Results: Fifty-four patients (27 stepdown, 27 full ICU; no difference in age or sex) were identified. Stepdown patients were also compared with 634 historical control patients. The total hospital length of stay was no different among stepdown, ICU, and historical patients (4.8 ± 1.0 vs. 5.9 ± 2.8 vs. 4.4 ± 4.3 days, respectively, P = 0.1). Overall costs were 12.5% less for stepdown patients (P = 0.01), a difference mainly driven by reduced facility utilization costs of -8.9% (P = 0.02). The morbidity and complication rates were similar in the stepdown and full ICU groups. Extrapolation of findings to historical patients suggested that ∼$225,000 could have been saved from 2011 to 2016.

Conclusions: These results suggest that use of a postoperative stepdown unit could result in a 12.5% savings for eligible patients undergoing treatment of pituitary tumors by shifting patients to a less acute unit without worsened surgical outcomes. Historical controls indicate that over half of all pituitary patients would be eligible. Further refinement of patient selection for less costly perioperative management may reduce cost burden for the health care system and patients.
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http://dx.doi.org/10.1016/j.wneu.2021.05.126DOI Listing
August 2021

Impact of Hospital Volume on Outcome After Surgical Treatment for Hydrocephalus: A U.S. Population Study From the National Inpatient Sample.

Cureus 2021 Feb 28;13(2):e13617. Epub 2021 Feb 28.

Department of Neurosurgery, University of Utah, Salt Lake City, USA.

Introduction Hydrocephalus remains a common condition with significant patient morbidity; however, accurate accounting of the incidence of this disease as well as of the impact of hospital volume on outcome remains limited. Methods The National Inpatient Sample was used to evaluate patients who underwent surgical treatment of hydrocephalus from 2009-2013. Patient demographics (e.g., length of stay, disposition, charges), and the impact of hospital volume on outcomes were evaluated. Results A total of 156,205 patients were identified. Ventriculoperitoneal (VP) shunting the most common type of device (35.8%) followed by shunt replacement (23.9%). Treatment charges for hydrocephalus were $332 million in 2009 and $418 million in 2013 nationally. High-volume hospitals had more routine discharges compared with lower-volume hospitals (65.7% vs. 50.9%, p<0.0001), which was a trend that improved over time. Multivariate analysis confirmed that hospital volume was independently associated with routine disposition after adjusting for other factors such as patient age, length of stay, and shunt type. However, hospital volume showed a small association with length of stay (β = -0.05, p = 0.0001) and did not impact hospital charges on multivariate analysis. Conclusion This analysis provides a recent update of hydrocephalus epidemiology, trends, and outcomes nationally. Estimates from this study suggest that hydrocephalus is a common and costly problem. Hospital volume was for the first time to be associated with important differences in patient outcomes.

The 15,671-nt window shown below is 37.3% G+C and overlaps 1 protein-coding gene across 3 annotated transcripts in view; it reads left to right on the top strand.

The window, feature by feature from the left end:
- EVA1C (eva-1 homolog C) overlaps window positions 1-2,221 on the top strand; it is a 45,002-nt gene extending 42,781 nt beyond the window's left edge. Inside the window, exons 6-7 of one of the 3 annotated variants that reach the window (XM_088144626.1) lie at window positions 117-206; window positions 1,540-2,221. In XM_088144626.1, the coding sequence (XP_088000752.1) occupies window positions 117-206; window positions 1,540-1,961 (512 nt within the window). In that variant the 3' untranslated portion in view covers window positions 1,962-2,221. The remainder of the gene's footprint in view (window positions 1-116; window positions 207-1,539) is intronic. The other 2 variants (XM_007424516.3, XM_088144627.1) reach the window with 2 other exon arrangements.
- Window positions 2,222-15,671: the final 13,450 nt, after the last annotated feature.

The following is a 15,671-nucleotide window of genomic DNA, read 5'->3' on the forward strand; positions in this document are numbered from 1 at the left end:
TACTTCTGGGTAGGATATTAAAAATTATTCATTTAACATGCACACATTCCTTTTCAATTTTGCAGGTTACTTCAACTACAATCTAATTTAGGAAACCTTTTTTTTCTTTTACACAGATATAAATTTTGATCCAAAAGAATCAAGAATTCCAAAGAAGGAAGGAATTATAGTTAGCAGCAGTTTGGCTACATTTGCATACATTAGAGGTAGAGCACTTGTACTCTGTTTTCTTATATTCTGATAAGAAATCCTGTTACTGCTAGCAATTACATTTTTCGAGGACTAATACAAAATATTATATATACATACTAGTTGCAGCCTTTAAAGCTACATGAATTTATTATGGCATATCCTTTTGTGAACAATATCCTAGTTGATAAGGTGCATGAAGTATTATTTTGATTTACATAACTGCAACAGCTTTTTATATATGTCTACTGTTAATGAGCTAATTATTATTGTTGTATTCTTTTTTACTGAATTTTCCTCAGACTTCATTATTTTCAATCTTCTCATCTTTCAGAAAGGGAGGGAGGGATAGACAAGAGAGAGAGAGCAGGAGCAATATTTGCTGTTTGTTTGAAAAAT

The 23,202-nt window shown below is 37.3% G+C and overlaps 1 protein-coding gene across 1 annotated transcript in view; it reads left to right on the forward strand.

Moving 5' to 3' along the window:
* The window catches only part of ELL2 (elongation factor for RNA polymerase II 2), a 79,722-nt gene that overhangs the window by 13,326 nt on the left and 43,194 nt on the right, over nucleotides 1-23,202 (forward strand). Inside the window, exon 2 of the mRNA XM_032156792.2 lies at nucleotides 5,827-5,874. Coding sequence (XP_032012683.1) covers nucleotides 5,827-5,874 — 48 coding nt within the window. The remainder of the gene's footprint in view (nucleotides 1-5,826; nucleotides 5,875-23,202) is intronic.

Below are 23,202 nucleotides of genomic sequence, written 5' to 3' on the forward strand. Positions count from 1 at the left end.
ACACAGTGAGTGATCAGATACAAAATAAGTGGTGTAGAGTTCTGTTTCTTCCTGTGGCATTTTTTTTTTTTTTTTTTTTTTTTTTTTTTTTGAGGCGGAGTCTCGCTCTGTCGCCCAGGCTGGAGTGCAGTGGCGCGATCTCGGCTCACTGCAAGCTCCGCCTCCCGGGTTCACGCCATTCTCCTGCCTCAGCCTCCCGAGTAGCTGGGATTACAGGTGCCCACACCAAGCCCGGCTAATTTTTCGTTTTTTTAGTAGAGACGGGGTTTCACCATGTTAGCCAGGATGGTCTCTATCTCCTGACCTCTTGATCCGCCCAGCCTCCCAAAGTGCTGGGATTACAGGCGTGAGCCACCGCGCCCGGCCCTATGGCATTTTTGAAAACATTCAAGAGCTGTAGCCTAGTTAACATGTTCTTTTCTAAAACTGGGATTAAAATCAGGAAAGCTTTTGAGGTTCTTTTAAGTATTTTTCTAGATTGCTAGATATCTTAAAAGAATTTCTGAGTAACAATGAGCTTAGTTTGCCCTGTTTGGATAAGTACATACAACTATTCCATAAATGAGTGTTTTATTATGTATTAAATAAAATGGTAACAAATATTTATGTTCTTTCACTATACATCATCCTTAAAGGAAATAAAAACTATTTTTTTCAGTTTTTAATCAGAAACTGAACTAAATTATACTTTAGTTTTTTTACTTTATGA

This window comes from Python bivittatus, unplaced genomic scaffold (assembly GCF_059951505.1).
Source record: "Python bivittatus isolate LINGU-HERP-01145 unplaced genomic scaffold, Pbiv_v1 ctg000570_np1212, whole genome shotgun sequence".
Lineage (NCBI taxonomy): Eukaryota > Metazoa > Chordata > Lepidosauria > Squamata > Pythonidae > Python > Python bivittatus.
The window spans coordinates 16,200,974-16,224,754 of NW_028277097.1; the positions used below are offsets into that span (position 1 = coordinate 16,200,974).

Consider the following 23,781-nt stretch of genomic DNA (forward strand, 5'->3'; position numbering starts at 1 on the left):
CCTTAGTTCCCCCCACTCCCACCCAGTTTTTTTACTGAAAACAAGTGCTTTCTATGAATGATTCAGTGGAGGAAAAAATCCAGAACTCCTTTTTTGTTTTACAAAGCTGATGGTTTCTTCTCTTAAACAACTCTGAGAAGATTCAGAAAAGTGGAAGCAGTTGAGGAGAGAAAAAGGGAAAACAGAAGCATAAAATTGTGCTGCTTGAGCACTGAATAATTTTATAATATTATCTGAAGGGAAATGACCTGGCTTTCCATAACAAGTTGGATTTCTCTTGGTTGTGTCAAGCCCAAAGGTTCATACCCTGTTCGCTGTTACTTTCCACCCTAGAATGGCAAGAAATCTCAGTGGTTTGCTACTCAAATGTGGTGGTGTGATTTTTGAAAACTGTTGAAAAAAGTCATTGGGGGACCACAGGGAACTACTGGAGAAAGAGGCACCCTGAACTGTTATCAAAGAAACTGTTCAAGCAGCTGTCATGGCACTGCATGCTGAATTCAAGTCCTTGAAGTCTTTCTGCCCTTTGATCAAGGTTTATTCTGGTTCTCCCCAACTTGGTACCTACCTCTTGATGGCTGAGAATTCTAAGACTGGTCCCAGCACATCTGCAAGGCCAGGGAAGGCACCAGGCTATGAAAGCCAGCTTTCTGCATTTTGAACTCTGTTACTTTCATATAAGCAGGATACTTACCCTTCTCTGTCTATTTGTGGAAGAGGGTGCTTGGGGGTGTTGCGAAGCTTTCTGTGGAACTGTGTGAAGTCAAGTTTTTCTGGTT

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http://dx.doi.org/10.7759/cureus.13617DOI Listing
http://www.ncbi.nlm.nih.gov/pmc/articles/PMC8009768PMC
February 2021

Granulomatosis with polyangiitis masquerading as pituitary adenoma with apoplexy.

Mod Rheumatol Case Rep 2021 Jul 15;5(2):342-346. Epub 2021 Apr 15.

Department of Neurological Surgery, Thomas Jefferson University Hospital, Philadelphia, PA, USA.

Granulomatosis with polyangiitis (GPA), formerly known as Wegener's granulomatosis, is a small- and medium-vessel autoimmune vasculitis. Rare presentations of GPA can manifest as ophthalmologic and endocrinological deficits with sellar enhancement on imaging. While GPA typically presents distinct in appearance from other sellar pathologies, such as pituitary adenoma, we report the case of a 41-year-old woman with GPA of the pituitary that was initially diagnosed as pituitary macroadenoma with apoplexy and treated with two surgical resections without improvement of clinical symptoms. Pathology analysis of the second resection specimen revealed an inflammatory process consistent with GPA. After the pathologic and clinical diagnosis of GPA was established, treatment with steroid and steroid-sparing immunosuppressants resulted in improvements both on imaging and symptomatically. We discuss important aspects of the diagnosis and treatment of this rare presentation of GPA.
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http://dx.doi.org/10.1080/24725625.2021.1909222DOI Listing
July 2021

Glioma Stem Cells as Immunotherapeutic Targets: Advancements and Challenges.

Front Oncol 2021 24;11:615704. Epub 2021 Feb 24.

Ben & Catherine Ivy Center for Advanced Brain Tumor Treatment, Swedish Neuroscience Institute, Seattle, WA, United States.